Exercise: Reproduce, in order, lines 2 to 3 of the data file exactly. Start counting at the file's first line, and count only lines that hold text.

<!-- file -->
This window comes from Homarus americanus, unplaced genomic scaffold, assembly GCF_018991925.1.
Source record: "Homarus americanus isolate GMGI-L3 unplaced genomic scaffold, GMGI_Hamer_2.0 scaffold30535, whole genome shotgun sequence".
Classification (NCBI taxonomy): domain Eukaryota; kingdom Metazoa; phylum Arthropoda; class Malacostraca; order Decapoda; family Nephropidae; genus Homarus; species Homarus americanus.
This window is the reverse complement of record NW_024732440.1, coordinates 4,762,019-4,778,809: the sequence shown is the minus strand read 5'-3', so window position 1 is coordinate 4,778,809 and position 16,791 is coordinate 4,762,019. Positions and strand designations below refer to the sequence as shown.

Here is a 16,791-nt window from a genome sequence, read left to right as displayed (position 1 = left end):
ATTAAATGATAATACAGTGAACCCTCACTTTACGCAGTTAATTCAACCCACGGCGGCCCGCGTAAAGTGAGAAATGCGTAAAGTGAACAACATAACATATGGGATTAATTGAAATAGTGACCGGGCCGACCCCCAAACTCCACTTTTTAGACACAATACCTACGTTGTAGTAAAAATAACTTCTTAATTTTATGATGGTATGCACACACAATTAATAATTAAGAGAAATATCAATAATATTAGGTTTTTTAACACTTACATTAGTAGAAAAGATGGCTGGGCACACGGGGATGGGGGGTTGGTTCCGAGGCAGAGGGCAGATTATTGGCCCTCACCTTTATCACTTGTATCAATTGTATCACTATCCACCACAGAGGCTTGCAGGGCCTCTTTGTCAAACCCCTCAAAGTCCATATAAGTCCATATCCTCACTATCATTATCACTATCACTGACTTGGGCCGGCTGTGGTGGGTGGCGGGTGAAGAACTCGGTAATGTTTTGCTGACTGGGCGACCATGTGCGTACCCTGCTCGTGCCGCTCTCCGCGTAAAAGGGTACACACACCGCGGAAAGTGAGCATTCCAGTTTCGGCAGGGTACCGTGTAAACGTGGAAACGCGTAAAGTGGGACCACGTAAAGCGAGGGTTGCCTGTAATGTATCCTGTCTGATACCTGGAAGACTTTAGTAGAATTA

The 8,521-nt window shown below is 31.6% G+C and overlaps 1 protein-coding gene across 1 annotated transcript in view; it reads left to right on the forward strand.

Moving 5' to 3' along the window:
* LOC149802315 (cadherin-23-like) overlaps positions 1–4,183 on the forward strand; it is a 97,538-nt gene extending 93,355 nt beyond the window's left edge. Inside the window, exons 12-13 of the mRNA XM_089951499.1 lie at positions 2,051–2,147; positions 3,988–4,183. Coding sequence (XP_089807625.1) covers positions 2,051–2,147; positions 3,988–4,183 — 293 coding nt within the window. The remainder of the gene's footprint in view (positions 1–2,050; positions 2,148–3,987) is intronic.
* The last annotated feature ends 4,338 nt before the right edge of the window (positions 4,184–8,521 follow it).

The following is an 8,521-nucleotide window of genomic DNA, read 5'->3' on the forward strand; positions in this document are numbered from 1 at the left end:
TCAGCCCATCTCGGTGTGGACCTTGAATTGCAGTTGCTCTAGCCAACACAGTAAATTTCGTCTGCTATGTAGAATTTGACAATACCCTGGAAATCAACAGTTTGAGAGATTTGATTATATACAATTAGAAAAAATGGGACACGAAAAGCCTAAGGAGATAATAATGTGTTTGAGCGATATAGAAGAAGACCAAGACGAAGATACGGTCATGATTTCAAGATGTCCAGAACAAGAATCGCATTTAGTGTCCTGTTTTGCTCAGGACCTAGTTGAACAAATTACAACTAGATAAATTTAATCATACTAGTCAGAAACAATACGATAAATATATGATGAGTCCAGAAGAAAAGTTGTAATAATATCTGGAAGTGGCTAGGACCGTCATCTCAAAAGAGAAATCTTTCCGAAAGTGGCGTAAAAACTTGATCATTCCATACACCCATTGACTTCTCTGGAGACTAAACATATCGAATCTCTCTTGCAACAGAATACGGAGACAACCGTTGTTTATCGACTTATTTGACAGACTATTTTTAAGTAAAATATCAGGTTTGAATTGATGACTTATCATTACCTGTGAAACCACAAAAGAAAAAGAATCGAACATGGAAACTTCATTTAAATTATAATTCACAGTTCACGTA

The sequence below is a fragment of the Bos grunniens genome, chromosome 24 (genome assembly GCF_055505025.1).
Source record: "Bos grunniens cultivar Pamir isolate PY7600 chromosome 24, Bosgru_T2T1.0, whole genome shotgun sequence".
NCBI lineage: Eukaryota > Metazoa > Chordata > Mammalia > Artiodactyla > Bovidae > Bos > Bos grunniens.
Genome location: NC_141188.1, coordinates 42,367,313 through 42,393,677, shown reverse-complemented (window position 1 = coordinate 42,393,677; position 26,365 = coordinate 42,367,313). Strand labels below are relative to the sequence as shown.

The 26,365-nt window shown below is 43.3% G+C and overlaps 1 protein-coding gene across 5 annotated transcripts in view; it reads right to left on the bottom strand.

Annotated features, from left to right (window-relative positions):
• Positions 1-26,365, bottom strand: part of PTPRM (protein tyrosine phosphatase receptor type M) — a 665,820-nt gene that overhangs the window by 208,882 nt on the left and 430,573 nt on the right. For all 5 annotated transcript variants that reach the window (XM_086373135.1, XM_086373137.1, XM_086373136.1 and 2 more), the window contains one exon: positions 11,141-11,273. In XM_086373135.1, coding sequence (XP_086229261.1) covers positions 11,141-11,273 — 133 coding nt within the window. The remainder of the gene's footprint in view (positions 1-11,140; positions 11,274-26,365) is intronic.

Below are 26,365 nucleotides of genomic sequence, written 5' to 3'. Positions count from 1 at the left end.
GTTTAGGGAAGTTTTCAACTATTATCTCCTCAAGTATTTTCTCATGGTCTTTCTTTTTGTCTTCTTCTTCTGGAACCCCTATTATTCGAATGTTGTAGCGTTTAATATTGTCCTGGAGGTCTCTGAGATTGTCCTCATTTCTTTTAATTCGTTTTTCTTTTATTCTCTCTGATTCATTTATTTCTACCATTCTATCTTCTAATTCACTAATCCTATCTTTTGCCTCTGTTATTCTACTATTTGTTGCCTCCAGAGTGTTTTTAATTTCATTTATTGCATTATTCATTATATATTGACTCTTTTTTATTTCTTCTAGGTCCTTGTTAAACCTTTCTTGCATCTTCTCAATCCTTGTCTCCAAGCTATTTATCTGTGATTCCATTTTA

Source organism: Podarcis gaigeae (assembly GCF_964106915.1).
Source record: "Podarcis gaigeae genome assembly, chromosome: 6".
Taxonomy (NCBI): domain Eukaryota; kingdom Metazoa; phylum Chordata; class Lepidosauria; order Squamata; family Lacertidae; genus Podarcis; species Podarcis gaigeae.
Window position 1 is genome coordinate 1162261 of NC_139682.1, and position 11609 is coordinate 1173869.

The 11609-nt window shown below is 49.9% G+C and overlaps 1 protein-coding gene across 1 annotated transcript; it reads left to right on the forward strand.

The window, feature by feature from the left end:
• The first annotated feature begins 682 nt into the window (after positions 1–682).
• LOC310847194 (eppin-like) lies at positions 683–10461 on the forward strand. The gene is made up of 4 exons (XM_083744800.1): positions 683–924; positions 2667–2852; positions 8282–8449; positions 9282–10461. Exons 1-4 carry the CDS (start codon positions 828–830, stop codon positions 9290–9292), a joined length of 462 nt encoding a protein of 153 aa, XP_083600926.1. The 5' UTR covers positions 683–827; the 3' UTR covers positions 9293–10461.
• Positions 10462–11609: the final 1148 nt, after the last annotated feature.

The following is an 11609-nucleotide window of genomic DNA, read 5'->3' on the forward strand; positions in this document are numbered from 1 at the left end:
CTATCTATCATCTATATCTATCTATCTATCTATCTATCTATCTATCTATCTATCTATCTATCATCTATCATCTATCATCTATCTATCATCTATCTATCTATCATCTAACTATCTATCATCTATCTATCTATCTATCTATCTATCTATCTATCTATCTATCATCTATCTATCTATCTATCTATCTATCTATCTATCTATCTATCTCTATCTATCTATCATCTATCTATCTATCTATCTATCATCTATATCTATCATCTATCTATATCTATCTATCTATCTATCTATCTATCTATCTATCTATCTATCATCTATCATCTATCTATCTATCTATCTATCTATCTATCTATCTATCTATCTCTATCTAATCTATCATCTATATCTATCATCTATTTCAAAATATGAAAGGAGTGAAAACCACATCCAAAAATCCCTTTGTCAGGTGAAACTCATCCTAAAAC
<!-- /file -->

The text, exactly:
Source record: "Homarus americanus isolate GMGI-L3 unplaced genomic scaffold, GMGI_Hamer_2.0 scaffold30535, whole genome shotgun sequence".
Classification (NCBI taxonomy): domain Eukaryota; kingdom Metazoa; phylum Arthropoda; class Malacostraca; order Decapoda; family Nephropidae; genus Homarus; species Homarus americanus.